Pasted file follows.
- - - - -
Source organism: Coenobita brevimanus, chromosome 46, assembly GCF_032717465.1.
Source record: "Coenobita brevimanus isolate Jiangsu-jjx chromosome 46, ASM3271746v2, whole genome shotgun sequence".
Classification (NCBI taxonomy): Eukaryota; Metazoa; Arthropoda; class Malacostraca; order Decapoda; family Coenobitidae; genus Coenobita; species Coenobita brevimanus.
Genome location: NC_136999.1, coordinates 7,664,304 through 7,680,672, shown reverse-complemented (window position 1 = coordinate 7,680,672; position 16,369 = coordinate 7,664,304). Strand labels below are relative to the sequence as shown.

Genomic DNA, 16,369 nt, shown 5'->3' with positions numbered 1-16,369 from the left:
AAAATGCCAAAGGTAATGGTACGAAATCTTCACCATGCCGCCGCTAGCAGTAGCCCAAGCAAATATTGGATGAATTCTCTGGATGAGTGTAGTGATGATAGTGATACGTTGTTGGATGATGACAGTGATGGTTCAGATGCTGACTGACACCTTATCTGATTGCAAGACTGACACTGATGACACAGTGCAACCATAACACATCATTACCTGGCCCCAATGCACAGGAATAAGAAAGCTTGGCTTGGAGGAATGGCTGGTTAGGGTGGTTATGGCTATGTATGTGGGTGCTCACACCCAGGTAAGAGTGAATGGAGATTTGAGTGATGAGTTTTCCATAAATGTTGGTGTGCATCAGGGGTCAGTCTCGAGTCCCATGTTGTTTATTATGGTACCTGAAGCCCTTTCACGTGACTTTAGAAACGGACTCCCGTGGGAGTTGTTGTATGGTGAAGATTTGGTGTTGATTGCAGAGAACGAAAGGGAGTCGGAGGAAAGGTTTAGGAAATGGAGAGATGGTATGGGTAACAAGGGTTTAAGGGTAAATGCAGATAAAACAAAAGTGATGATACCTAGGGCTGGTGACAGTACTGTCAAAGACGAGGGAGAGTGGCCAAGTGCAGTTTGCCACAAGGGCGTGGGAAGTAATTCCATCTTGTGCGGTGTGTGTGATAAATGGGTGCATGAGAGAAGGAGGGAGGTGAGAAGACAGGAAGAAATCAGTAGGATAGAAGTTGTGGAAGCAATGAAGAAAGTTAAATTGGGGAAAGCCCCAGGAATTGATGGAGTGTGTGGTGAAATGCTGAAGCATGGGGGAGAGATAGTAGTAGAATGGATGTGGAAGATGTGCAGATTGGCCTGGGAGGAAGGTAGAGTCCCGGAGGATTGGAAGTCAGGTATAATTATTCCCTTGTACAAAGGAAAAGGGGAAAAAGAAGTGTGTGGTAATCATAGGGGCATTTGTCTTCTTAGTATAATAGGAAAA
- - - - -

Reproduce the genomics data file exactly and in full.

Source organism: Coenobita brevimanus, chromosome 46, assembly GCF_032717465.1.
Source record: "Coenobita brevimanus isolate Jiangsu-jjx chromosome 46, ASM3271746v2, whole genome shotgun sequence".
Classification (NCBI taxonomy): Eukaryota; Metazoa; Arthropoda; class Malacostraca; order Decapoda; family Coenobitidae; genus Coenobita; species Coenobita brevimanus.
Genome location: NC_136999.1, coordinates 7,664,304 through 7,680,672, shown reverse-complemented (window position 1 = coordinate 7,680,672; position 16,369 = coordinate 7,664,304). Strand labels below are relative to the sequence as shown.

Genomic DNA, 16,369 nt, shown 5'->3' with positions numbered 1-16,369 from the left:
AAAATGCCAAAGGTAATGGTACGAAATCTTCACCATGCCGCCGCTAGCAGTAGCCCAAGCAAATATTGGATGAATTCTCTGGATGAGTGTAGTGATGATAGTGATACGTTGTTGGATGATGACAGTGATGGTTCAGATGCTGACTGACACCTTATCTGATTGCAAGACTGACACTGATGACACAGTGCAACCATAACACATCATTACCTGGCCCCAATGCACAGGAATAAGAAAGCTTGGCTTGGAGGAATGGCTGGTTAGGGTGGTTATGGCTATGTATGTGGGTGCTCACACCCAGGTAAGAGTGAATGGAGATTTGAGTGATGAGTTTTCCATAAATGTTGGTGTGCATCAGGGGTCAGTCTCGAGTCCCATGTTGTTTATTATGGTACCTGAAGCCCTTTCACGTGACTTTAGAAACGGACTCCCGTGGGAGTTGTTGTATGGTGAAGATTTGGTGTTGATTGCAGAGAACGAAAGGGAGTCGGAGGAAAGGTTTAGGAAATGGAGAGATGGTATGGGTAACAAGGGTTTAAGGGTAAATGCAGATAAAACAAAAGTGATGATACCTAGGGCTGGTGACAGTACTGTCAAAGACGAGGGAGAGTGGCCAAGTGCAGTTTGCCACAAGGGCGTGGGAAGTAATTCCATCTTGTGCGGTGTGTGTGATAAATGGGTGCATGAGAGAAGGAGGGAGGTGAGAAGACAGGAAGAAATCAGTAGGATAGAAGTTGTGGAAGCAATGAAGAAAGTTAAATTGGGGAAAGCCCCAGGAATTGATGGAGTGTGTGGTGAAATGCTGAAGCATGGGGGAGAGATAGTAGTAGAATGGATGTGGAAGATGTGCAGATTGGCCTGGGAGGAAGGTAGAGTCCCGGAGGATTGGAAGTCAGGTATAATTATTCCCTTGTACAAAGGAAAAGGGGAAAAAGAAGTGTGTGGTAATCATAGGGGCATTTGTCTTCTTAGTATAATAGGAAAA